Decina, Lawrence E. et al.
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A 2007 literature review by the National Highway Traffic Safety Administration (NHTSA) documented studies of speed camera and red light camera (RLC) programs worldwide. Red light cameras are set up to photograph vehicles entering intersections after signals have turned red. Detection of an offense is made by sensors buried in the pavement and tied to a timing system integrating the traffic signal and pole-mounted camera. Photographs of a vehicle entering an intersection illegally and the license plate number are taken and then reviewed by the jurisdiction. The owner of the vehicle then may receive a citation. RLCs are used worldwide, most heavily in Australia, Canada, Europe, Singapore, and the United States.

Automated speed enforcement cameras take single spot or average vehicle speeds over several measurements. Most speed cameras use a low-powered Doppler radar speed sensor that triggers the camera to photograph vehicles traveling above a preset speed as they pass a specified point. The camera records the date, time, and vehicle speed, and usually is set to activate only when a vehicle is traveling significantly faster than the posted limit. Photo radar often is accompanied by a visible law enforcement presence to maximize the deterrence effect, but cameras can also be deployed unattended. Photographic evidence is reviewed and a citation is issued to the owner of the vehicle.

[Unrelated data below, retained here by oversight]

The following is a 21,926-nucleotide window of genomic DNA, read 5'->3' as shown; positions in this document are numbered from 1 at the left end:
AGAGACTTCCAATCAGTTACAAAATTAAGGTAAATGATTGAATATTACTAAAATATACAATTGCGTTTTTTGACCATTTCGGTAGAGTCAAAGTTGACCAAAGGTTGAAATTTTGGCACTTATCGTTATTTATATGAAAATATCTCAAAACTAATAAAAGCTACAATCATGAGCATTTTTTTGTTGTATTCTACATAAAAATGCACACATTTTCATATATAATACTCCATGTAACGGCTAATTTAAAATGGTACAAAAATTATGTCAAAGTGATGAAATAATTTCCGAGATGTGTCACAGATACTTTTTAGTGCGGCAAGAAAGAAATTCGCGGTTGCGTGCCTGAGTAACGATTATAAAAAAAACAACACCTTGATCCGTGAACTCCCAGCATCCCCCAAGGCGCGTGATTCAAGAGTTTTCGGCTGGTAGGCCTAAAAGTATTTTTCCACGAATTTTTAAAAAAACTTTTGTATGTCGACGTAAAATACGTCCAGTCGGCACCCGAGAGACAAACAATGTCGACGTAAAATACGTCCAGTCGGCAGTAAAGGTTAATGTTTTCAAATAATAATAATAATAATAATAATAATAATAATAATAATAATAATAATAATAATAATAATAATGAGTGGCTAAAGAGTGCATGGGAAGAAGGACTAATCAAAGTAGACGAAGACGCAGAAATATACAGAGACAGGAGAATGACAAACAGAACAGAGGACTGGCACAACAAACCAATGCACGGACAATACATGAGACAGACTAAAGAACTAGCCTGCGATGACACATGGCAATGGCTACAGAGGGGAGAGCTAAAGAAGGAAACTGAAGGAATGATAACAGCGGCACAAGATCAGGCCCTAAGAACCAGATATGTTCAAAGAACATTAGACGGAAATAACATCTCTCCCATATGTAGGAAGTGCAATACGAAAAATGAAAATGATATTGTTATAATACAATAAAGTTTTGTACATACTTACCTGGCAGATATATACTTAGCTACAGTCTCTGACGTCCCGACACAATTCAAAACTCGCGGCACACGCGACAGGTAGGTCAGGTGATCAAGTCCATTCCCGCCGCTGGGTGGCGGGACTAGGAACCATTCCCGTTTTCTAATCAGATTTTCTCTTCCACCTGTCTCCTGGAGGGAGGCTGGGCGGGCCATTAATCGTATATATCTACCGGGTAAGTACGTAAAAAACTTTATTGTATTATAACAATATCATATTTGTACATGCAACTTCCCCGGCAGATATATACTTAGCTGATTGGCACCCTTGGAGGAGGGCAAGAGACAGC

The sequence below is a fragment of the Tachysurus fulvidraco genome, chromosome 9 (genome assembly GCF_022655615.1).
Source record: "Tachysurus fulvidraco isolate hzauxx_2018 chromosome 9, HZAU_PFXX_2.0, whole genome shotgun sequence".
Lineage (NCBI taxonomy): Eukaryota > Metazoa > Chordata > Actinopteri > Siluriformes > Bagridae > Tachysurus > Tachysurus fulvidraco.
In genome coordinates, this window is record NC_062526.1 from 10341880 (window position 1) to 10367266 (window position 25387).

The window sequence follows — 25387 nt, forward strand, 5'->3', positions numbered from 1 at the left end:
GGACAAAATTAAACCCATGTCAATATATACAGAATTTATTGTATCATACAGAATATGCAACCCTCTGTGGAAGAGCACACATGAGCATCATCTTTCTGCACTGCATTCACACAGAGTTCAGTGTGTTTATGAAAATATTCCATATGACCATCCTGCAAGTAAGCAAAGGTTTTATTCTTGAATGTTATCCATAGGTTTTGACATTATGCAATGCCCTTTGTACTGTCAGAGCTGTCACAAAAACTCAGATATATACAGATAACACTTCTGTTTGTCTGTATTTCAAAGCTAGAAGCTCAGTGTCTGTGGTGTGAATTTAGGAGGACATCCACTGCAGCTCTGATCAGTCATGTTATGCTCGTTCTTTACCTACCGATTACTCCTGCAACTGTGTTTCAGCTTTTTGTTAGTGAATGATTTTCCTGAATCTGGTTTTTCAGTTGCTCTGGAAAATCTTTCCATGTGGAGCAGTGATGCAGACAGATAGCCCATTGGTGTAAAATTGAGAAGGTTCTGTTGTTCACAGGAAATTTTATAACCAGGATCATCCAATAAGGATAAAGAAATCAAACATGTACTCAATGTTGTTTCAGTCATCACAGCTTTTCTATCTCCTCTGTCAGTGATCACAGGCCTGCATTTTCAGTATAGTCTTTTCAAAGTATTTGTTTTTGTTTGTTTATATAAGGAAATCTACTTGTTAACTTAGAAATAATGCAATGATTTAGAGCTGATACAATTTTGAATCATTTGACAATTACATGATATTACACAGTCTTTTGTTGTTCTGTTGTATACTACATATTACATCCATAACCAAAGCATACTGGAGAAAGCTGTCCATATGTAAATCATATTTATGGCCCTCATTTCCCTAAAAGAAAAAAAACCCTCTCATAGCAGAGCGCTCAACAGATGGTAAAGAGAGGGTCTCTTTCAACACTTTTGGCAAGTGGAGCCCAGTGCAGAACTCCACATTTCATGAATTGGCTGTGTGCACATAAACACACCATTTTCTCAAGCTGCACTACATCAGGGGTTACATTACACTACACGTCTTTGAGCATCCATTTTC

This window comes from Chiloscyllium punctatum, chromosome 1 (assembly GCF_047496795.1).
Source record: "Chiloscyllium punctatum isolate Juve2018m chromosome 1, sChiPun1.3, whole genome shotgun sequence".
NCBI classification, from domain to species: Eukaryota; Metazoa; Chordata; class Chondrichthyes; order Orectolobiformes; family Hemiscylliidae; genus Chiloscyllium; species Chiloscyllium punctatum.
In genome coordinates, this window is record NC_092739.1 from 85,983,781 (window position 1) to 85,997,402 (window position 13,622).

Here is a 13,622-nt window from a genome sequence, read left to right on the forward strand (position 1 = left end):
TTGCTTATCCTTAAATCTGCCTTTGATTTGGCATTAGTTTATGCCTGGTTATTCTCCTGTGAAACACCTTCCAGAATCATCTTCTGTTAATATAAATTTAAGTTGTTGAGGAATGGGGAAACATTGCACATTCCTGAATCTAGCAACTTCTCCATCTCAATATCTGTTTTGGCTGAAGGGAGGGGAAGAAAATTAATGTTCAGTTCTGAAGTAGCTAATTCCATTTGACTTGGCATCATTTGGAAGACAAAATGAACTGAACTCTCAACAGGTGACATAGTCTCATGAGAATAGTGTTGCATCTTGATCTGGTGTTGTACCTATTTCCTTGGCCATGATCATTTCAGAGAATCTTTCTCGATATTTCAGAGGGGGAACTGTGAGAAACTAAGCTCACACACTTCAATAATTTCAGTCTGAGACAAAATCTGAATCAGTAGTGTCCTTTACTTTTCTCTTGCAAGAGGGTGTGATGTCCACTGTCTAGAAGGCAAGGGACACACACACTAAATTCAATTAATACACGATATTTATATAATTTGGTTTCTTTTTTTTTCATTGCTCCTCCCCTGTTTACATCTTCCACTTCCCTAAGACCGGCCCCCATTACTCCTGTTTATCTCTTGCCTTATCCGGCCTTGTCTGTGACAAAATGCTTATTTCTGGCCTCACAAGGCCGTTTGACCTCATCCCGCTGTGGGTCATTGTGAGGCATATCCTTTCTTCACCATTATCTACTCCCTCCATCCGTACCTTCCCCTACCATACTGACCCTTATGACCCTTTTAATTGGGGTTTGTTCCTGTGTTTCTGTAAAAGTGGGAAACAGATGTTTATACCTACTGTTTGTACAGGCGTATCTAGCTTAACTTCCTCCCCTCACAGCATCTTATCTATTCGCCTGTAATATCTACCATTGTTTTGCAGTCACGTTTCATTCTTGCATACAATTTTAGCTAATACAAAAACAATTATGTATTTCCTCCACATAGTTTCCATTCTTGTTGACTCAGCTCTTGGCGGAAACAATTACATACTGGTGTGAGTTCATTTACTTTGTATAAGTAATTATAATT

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U.S. DOT National Highway Traffic Safety Administration
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Automated Enforcement: A Compendium of Worldwide Evaluations of Results
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